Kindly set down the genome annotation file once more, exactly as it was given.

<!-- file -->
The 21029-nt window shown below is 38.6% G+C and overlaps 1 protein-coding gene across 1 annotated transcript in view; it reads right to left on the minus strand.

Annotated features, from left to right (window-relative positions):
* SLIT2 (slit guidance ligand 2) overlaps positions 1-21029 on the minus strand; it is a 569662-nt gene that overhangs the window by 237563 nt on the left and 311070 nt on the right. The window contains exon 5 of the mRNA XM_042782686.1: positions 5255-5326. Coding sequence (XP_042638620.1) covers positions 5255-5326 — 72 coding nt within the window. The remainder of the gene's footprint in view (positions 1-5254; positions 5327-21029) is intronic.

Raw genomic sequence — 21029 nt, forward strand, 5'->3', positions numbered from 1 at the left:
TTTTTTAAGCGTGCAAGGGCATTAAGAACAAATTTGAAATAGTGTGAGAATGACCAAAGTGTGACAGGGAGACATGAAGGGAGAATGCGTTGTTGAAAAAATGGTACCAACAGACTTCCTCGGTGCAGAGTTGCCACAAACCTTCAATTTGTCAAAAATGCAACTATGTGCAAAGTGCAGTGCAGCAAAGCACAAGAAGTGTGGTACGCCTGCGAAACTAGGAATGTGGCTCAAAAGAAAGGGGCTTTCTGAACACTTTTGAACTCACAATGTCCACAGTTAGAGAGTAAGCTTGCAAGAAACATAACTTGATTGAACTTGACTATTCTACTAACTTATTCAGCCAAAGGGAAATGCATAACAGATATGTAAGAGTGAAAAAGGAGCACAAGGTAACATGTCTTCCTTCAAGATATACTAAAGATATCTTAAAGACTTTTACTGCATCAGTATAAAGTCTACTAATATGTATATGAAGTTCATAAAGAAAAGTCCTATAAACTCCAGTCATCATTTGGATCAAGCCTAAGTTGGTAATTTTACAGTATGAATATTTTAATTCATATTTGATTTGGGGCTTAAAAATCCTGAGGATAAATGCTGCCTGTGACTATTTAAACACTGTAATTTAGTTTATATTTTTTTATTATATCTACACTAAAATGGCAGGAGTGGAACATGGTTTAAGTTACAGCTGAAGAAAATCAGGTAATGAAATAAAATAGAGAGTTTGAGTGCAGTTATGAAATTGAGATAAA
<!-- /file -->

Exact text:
The 21029-nt window shown below is 38.6% G+C and overlaps 1 protein-coding gene across 1 annotated transcript in view; it reads right to left on the minus strand.

Annotated features, from left to right (window-relative positions):
* SLIT2 (slit guidance ligand 2) overlaps positions 1-21029 on the minus strand; it is a 569662-nt gene that overhangs the window by 237563 nt on the left and 311070 nt on the right. The window contains exon 5 of the mRNA XM_042782686.1: positions 5255-5326. Coding sequence (XP_042638620.1) covers positions 5255-5326 — 72 coding nt within the window. The remainder of the gene's footprint in view (positions 1-5254; positions 5327-21029) is intronic.

Raw genomic sequence — 21029 nt, forward strand, 5'->3', positions numbered from 1 at the left:
TTTTTTAAGCGTGCAAGGGCATTAAGAACAAATTTGAAATAGTGTGAGAATGACCAAAGTGTGACAGGGAGACATGAAGGGAGAATGCGTTGTTGAAAAAATGGTACCAACAGACTTCCTCGGTGCAGAGTTGCCACAAACCTTCAATTTGTCAAAAATGCAACTATGTGCAAAGTGCAGTGCAGCAAAGCACAAGAAGTGTGGTACGCCTGCGAAACTAGGAATGTGGCTCAAAAGAAAGGGGCTTTCTGAACACTTTTGAACTCACAATGTCCACAGTTAGAGAGTAAGCTTGCAAGAAACATAACTTGATTGAACTTGACTATTCTACTAACTTATTCAGCCAAAGGGAAATGCATAACAGATATGTAAGAGTGAAAAAGGAGCACAAGGTAACATGTCTTCCTTCAAGATATACTAAAGATATCTTAAAGACTTTTACTGCATCAGTATAAAGTCTACTAATATGTATATGAAGTTCATAAAGAAAAGTCCTATAAACTCCAGTCATCATTTGGATCAAGCCTAAGTTGGTAATTTTACAGTATGAATATTTTAATTCATATTTGATTTGGGGCTTAAAAATCCTGAGGATAAATGCTGCCTGTGACTATTTAAACACTGTAATTTAGTTTATATTTTTTTATTATATCTACACTAAAATGGCAGGAGTGGAACATGGTTTAAGTTACAGCTGAAGAAAATCAGGTAATGAAATAAAATAGAGAGTTTGAGTGCAGTTATGAAATTGAGATAAA